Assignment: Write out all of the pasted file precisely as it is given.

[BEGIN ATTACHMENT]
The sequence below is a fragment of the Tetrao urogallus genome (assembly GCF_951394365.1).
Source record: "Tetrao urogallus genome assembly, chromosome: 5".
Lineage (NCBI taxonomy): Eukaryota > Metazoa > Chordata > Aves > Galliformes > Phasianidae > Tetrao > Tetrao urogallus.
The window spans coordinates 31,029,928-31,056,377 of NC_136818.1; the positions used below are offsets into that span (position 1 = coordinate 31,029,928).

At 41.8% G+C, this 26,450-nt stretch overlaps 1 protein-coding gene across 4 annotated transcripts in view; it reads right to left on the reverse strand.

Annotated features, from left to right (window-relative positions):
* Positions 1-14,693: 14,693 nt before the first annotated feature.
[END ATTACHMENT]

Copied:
The sequence below is a fragment of the Tetrao urogallus genome (assembly GCF_951394365.1).
Source record: "Tetrao urogallus genome assembly, chromosome: 5".
Lineage (NCBI taxonomy): Eukaryota > Metazoa > Chordata > Aves > Galliformes > Phasianidae > Tetrao > Tetrao urogallus.
The window spans coordinates 31,029,928-31,056,377 of NC_136818.1; the positions used below are offsets into that span (position 1 = coordinate 31,029,928).

At 41.8% G+C, this 26,450-nt stretch overlaps 1 protein-coding gene across 4 annotated transcripts in view; it reads right to left on the reverse strand.

Annotated features, from left to right (window-relative positions):
* Positions 1-14,693: 14,693 nt before the first annotated feature.